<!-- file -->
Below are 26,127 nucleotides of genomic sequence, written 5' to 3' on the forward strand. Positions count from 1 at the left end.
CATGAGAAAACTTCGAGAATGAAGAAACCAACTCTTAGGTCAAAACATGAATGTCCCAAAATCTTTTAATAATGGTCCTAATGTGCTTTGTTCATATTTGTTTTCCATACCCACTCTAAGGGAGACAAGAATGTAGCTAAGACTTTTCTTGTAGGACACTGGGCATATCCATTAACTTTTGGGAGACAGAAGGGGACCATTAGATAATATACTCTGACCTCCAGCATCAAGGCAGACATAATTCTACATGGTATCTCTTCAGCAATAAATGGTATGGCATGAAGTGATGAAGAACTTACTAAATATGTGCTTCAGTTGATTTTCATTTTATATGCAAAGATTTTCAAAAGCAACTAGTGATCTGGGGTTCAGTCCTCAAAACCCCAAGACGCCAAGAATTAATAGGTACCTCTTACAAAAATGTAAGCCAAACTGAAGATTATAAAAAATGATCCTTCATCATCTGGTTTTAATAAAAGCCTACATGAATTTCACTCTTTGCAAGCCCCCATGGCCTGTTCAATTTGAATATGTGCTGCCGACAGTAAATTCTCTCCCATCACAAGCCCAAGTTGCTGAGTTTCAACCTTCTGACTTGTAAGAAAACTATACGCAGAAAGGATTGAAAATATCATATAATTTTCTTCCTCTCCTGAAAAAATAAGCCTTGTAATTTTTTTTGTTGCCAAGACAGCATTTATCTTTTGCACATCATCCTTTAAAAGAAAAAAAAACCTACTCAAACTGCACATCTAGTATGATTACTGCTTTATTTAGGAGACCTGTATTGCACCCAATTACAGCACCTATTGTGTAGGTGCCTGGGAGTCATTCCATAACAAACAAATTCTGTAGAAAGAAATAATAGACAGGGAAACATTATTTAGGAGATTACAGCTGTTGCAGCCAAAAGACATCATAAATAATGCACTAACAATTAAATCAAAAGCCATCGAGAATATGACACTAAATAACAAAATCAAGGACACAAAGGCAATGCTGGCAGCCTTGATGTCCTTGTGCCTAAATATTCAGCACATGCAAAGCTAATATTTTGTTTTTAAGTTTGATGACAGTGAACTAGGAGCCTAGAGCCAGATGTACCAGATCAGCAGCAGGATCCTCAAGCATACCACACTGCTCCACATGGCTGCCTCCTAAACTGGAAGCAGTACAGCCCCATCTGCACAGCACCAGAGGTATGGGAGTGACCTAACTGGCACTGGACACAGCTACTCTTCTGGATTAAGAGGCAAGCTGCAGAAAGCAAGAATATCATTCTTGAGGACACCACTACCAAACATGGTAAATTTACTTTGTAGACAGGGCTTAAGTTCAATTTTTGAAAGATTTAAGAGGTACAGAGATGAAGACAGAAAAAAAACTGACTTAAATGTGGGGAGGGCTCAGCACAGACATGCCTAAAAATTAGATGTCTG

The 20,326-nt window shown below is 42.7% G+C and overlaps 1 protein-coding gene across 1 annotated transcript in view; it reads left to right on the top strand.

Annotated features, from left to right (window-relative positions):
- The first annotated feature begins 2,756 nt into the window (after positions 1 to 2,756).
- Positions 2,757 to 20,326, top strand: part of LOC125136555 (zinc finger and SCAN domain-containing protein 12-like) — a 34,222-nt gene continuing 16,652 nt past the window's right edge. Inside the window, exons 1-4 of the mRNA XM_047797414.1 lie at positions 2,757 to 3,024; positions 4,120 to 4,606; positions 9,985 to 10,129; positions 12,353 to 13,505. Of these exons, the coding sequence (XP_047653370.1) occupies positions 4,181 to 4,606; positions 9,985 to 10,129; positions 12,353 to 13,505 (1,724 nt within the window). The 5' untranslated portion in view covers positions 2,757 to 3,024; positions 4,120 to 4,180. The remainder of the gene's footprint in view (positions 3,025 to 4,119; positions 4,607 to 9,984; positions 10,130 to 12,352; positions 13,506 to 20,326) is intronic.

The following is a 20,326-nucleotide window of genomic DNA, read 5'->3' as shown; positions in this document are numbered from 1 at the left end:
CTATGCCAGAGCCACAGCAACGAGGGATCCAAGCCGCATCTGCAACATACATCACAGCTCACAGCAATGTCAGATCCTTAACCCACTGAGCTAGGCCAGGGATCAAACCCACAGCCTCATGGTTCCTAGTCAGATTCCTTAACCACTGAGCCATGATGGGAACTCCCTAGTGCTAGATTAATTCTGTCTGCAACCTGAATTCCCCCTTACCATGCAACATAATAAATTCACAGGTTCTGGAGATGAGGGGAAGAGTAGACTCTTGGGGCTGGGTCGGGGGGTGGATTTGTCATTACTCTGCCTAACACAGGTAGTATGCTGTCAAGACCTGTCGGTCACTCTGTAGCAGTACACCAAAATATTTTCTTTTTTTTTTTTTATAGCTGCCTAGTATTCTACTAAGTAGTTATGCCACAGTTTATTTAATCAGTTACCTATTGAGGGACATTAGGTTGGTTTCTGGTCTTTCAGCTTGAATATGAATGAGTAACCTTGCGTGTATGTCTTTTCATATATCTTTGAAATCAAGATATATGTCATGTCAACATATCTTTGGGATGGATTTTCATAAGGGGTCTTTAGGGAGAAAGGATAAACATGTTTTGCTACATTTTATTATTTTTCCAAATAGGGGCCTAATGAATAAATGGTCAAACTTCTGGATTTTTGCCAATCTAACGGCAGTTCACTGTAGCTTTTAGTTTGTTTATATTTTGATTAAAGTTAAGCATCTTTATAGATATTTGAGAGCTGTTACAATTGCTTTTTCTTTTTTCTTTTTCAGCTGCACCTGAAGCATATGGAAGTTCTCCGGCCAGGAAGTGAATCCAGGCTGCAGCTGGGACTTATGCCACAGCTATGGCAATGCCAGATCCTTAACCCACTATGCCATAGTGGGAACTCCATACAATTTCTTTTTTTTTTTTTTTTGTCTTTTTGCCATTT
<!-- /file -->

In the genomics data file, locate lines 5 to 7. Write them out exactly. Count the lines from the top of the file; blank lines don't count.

- The first annotated feature begins 2,756 nt into the window (after positions 1 to 2,756).
- Positions 2,757 to 20,326, top strand: part of LOC125136555 (zinc finger and SCAN domain-containing protein 12-like) — a 34,222-nt gene continuing 16,652 nt past the window's right edge. Inside the window, exons 1-4 of the mRNA XM_047797414.1 lie at positions 2,757 to 3,024; positions 4,120 to 4,606; positions 9,985 to 10,129; positions 12,353 to 13,505. Of these exons, the coding sequence (XP_047653370.1) occupies positions 4,181 to 4,606; positions 9,985 to 10,129; positions 12,353 to 13,505 (1,724 nt within the window). The 5' untranslated portion in view covers positions 2,757 to 3,024; positions 4,120 to 4,180. The remainder of the gene's footprint in view (positions 3,025 to 4,119; positions 4,607 to 9,984; positions 10,130 to 12,352; positions 13,506 to 20,326) is intronic.

The following is a 20,326-nucleotide window of genomic DNA, read 5'->3' as shown; positions in this document are numbered from 1 at the left end: